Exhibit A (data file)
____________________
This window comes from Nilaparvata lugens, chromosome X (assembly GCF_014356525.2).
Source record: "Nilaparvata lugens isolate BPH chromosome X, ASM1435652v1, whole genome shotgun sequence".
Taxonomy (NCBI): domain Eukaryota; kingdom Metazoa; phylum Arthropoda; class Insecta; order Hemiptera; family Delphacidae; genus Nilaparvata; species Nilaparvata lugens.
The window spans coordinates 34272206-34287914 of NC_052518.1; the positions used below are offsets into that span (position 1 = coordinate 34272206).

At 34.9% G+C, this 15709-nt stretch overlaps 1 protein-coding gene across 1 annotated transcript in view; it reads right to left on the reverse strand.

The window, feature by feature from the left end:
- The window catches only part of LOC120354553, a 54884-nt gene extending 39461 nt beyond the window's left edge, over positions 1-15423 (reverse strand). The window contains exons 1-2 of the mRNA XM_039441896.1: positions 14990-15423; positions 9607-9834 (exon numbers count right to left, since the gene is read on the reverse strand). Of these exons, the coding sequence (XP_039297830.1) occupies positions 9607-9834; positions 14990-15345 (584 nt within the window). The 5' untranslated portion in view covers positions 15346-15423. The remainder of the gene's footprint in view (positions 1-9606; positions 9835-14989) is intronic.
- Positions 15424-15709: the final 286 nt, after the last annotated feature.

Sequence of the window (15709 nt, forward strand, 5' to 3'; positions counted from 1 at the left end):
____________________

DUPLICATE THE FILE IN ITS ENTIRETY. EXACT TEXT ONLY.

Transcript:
This window comes from Nilaparvata lugens, chromosome X (assembly GCF_014356525.2).
Source record: "Nilaparvata lugens isolate BPH chromosome X, ASM1435652v1, whole genome shotgun sequence".
Taxonomy (NCBI): domain Eukaryota; kingdom Metazoa; phylum Arthropoda; class Insecta; order Hemiptera; family Delphacidae; genus Nilaparvata; species Nilaparvata lugens.
The window spans coordinates 34272206-34287914 of NC_052518.1; the positions used below are offsets into that span (position 1 = coordinate 34272206).

At 34.9% G+C, this 15709-nt stretch overlaps 1 protein-coding gene across 1 annotated transcript in view; it reads right to left on the reverse strand.

The window, feature by feature from the left end:
- The window catches only part of LOC120354553, a 54884-nt gene extending 39461 nt beyond the window's left edge, over positions 1-15423 (reverse strand). The window contains exons 1-2 of the mRNA XM_039441896.1: positions 14990-15423; positions 9607-9834 (exon numbers count right to left, since the gene is read on the reverse strand). Of these exons, the coding sequence (XP_039297830.1) occupies positions 9607-9834; positions 14990-15345 (584 nt within the window). The 5' untranslated portion in view covers positions 15346-15423. The remainder of the gene's footprint in view (positions 1-9606; positions 9835-14989) is intronic.
- Positions 15424-15709: the final 286 nt, after the last annotated feature.

Sequence of the window (15709 nt, forward strand, 5' to 3'; positions counted from 1 at the left end):